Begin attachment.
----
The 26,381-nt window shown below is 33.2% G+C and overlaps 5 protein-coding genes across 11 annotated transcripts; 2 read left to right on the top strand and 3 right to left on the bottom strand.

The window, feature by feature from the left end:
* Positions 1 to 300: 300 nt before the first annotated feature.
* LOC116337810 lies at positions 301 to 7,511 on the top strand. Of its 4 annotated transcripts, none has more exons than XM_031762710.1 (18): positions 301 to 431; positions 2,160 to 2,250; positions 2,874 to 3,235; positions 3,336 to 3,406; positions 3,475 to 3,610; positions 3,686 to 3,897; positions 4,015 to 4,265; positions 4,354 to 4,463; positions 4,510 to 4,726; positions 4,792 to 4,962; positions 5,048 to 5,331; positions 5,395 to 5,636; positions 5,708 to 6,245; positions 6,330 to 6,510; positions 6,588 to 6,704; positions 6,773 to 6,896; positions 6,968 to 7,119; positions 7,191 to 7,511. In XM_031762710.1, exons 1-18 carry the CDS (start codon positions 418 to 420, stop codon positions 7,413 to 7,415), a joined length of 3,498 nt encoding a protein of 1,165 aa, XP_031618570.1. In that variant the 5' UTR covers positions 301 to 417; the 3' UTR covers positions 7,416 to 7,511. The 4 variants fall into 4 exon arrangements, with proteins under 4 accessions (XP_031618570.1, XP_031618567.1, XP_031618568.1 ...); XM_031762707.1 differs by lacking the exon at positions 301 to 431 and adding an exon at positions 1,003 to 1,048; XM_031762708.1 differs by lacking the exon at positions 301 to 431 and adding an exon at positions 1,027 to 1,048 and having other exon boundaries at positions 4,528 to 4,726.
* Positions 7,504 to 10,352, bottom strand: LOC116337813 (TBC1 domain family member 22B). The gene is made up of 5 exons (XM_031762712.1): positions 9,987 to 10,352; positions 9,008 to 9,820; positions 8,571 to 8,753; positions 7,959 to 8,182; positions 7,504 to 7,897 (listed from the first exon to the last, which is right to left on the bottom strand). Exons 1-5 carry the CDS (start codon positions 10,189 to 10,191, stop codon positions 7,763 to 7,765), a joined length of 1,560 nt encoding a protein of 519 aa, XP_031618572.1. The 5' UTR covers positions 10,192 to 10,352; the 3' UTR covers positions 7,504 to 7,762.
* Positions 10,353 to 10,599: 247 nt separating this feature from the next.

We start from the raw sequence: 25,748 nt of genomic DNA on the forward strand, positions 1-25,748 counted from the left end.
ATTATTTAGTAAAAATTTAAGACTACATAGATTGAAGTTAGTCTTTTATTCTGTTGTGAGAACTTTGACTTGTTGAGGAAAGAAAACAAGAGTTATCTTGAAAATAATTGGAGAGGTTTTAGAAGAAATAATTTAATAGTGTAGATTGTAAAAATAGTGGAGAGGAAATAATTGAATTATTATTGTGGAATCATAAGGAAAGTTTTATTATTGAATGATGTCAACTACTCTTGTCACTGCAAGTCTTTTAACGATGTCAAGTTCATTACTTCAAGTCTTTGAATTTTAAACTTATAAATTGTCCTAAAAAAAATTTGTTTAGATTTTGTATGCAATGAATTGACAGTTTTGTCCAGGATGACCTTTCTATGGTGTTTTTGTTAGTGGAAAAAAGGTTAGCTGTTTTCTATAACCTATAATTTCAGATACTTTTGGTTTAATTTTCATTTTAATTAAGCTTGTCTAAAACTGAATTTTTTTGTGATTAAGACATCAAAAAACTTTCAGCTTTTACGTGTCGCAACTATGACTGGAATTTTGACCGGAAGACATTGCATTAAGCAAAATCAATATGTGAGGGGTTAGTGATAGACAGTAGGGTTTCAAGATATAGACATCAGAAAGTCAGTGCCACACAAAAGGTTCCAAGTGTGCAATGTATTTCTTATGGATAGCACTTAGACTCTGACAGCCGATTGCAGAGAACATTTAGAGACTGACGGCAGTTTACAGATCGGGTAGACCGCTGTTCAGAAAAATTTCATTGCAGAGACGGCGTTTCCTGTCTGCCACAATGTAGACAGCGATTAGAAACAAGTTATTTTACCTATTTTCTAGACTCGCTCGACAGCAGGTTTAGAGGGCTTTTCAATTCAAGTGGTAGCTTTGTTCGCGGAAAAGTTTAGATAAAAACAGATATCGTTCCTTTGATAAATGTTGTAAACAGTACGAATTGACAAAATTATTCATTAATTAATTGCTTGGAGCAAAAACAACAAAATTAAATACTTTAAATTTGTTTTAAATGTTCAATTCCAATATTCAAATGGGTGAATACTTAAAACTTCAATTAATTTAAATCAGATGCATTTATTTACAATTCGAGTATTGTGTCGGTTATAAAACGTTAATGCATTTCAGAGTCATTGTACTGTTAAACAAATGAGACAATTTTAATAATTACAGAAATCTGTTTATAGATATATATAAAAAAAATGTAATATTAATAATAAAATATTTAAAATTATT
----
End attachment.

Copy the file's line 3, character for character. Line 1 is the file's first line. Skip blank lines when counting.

* Positions 1 to 300: 300 nt before the first annotated feature.